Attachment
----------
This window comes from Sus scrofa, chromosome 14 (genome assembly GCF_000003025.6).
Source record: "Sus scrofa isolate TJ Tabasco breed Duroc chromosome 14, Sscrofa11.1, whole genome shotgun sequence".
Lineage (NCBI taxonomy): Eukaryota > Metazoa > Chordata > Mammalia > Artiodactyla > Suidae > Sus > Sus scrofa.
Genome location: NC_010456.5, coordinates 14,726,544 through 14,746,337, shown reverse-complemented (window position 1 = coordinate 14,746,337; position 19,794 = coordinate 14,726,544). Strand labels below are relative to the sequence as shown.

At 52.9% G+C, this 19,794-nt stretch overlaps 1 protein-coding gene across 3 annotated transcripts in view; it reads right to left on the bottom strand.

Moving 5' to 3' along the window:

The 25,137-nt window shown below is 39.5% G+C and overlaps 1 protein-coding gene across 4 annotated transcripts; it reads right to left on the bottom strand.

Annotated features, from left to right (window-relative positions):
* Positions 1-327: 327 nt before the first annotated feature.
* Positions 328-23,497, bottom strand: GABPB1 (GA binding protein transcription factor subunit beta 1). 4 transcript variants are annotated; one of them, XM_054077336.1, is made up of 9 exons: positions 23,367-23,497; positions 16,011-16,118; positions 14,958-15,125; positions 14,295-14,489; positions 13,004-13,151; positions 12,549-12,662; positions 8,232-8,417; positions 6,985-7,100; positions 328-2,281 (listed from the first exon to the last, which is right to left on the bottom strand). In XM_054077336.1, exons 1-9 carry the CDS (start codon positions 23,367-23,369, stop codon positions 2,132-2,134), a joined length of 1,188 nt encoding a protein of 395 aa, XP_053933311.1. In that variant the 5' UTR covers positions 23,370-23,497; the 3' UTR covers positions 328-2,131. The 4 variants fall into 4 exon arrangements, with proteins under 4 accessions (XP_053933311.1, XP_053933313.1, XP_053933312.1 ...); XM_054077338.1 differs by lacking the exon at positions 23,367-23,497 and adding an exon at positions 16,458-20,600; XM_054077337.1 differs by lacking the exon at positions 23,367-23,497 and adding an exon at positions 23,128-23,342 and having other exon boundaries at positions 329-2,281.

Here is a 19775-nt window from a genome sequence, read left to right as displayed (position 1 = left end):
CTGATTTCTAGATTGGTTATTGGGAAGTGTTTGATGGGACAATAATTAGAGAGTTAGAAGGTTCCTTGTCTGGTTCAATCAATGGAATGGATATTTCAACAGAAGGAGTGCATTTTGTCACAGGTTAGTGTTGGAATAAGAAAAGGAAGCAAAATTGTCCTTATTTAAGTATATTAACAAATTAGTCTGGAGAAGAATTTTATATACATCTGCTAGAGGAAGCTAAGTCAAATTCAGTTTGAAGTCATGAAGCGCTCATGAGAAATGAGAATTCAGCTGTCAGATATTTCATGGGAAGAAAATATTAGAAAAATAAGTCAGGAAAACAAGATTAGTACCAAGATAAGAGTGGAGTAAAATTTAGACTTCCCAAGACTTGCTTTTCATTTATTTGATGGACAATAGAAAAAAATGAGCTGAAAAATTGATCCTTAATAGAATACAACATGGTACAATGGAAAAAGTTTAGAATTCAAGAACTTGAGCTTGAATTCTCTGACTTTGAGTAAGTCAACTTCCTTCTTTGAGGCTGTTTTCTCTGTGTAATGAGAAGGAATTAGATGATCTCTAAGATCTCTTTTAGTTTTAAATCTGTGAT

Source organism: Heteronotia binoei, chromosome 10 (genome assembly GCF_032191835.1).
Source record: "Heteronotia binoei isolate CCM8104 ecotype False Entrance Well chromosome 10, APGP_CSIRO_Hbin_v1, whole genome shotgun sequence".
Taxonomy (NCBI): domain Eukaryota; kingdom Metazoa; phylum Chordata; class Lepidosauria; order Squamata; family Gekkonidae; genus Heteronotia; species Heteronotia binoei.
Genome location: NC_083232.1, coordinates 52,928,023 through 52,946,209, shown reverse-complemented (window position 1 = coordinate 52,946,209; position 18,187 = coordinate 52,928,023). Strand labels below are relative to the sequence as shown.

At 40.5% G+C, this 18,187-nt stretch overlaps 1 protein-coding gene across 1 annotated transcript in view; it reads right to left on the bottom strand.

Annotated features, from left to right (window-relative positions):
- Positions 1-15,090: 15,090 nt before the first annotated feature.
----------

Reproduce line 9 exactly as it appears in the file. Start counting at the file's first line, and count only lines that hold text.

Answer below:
* Positions 1-327: 327 nt before the first annotated feature.